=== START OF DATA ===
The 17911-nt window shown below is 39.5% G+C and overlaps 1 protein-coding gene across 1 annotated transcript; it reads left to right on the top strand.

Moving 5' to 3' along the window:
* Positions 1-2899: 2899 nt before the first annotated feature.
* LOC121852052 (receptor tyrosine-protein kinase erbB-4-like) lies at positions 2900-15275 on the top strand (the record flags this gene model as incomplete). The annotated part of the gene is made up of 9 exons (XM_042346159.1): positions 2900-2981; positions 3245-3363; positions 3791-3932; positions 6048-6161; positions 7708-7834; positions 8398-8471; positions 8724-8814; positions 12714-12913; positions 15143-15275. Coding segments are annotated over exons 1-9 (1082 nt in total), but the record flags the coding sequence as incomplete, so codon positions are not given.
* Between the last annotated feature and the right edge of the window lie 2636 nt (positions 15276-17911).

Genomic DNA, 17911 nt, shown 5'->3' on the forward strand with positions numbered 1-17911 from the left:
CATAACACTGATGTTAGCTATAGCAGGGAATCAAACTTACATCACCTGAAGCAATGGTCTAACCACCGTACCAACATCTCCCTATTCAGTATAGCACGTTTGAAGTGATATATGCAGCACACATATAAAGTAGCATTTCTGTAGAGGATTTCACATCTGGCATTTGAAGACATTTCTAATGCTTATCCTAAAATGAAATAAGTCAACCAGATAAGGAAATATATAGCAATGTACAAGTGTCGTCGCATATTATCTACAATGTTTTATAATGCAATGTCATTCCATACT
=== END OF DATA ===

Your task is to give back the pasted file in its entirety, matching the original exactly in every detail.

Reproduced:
The 17911-nt window shown below is 39.5% G+C and overlaps 1 protein-coding gene across 1 annotated transcript; it reads left to right on the top strand.

Moving 5' to 3' along the window:
* Positions 1-2899: 2899 nt before the first annotated feature.
* LOC121852052 (receptor tyrosine-protein kinase erbB-4-like) lies at positions 2900-15275 on the top strand (the record flags this gene model as incomplete). The annotated part of the gene is made up of 9 exons (XM_042346159.1): positions 2900-2981; positions 3245-3363; positions 3791-3932; positions 6048-6161; positions 7708-7834; positions 8398-8471; positions 8724-8814; positions 12714-12913; positions 15143-15275. Coding segments are annotated over exons 1-9 (1082 nt in total), but the record flags the coding sequence as incomplete, so codon positions are not given.
* Between the last annotated feature and the right edge of the window lie 2636 nt (positions 15276-17911).

Genomic DNA, 17911 nt, shown 5'->3' on the forward strand with positions numbered 1-17911 from the left:
CATAACACTGATGTTAGCTATAGCAGGGAATCAAACTTACATCACCTGAAGCAATGGTCTAACCACCGTACCAACATCTCCCTATTCAGTATAGCACGTTTGAAGTGATATATGCAGCACACATATAAAGTAGCATTTCTGTAGAGGATTTCACATCTGGCATTTGAAGACATTTCTAATGCTTATCCTAAAATGAAATAAGTCAACCAGATAAGGAAATATATAGCAATGTACAAGTGTCGTCGCATATTATCTACAATGTTTTATAATGCAATGTCATTCCATACT